When Juventus spent £88million on Cristiano Ronaldo, it was with one purpose in mind. A third Champions League title and an end to the increasingly painful wait since the 1996 victory over, oh yeah, Ajax. Got to love a narrative.
Anyway. That was it. Big Cup or get out. Nothing else would do. It was a high-stakes gamble on a high-stakes prize, and it has ended in humiliation.
Juventus are transparently dignity-shreddingly desperate to win the Champions League. They don’t just want to win it, they need to win it. Domestic football doesn’t hold the attention too much when you are cruising to an eighth straight title.
This was the prize, the one they had come so close to winning in 2015 and 2017 when losing in the final and the one that now – despite the presence of the competition’s greatest ever player – looks further away than ever.
Of course, Juventus were always likely to fall short. Almost every team will. That’s how football competitions work.
But the manner of their exit, the limpness of the performance, and the identity of their opponents will make it particularly hard to bear.
It also highlights the obvious desperation of the Ronaldo signing. It’s not so much that it was a bad signing, just that it was a huge amount of money on something that was unlikely to actually work. One individual, even one who has won this tournament five times, one who would still be its 13th highest goalscorer even if only his goals from the quarter-finals, semis and finals were counted, cannot do it alone.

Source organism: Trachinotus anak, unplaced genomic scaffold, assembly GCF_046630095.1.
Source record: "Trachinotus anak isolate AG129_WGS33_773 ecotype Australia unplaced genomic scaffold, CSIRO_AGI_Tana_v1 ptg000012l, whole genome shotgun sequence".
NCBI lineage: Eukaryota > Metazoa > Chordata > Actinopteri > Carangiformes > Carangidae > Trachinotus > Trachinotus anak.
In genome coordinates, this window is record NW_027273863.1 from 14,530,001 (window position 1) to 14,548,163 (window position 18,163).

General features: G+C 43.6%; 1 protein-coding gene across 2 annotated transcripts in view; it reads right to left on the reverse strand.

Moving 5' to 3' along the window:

Juventus seemed to believe that he could, offering precious little else from any other source across two legs against an actual team.
Ronaldo was not to blame for the defeat; it was he who secured an undeserved draw in the first leg and he who did what he always does in Champions League knockout games and provided the goal that Juventus’ early play merited in Turin.
Both should have provided a catalyst for Juventus to go on and deal with Ajax and progress to an eminently winnable semi-final against either Spurs – who they mugged off so magnificently last season – or a Manchester City side whose self-defeating obsession with this particular title comes close to matching their own.
Instead, Ajax were soon level and spent the rest of the evening enjoying absolutely astonishing dominance. The scoreline could and should have been more brutal, only Wojciech Szczesny keeping things vaguely respectable. At least Juve, unlike Real Madrid, left with that small consolation.
It is cold comfort, though. Ronaldo cannot be considered a failure at Juventus by any sensible measure – indeed, the idea is laughable. He scored a hat-trick to dispatch an Atletico Madrid side feared across Europe for its defensive strength and then scored in both legs of the quarter-final. But he wasn’t brought to Turin at such staggering cost to be judged by sensible measures.
Juventus have learned what seems obvious. Even the most influential player the Champions League has ever seen is just that: one player. Football is still a team game, and in desperate pursuit of the one prize they crave, that lesson had been lost.
Ronaldo is not the silver bullet that could finally return the Champions League to Turin. He never was. He never could be.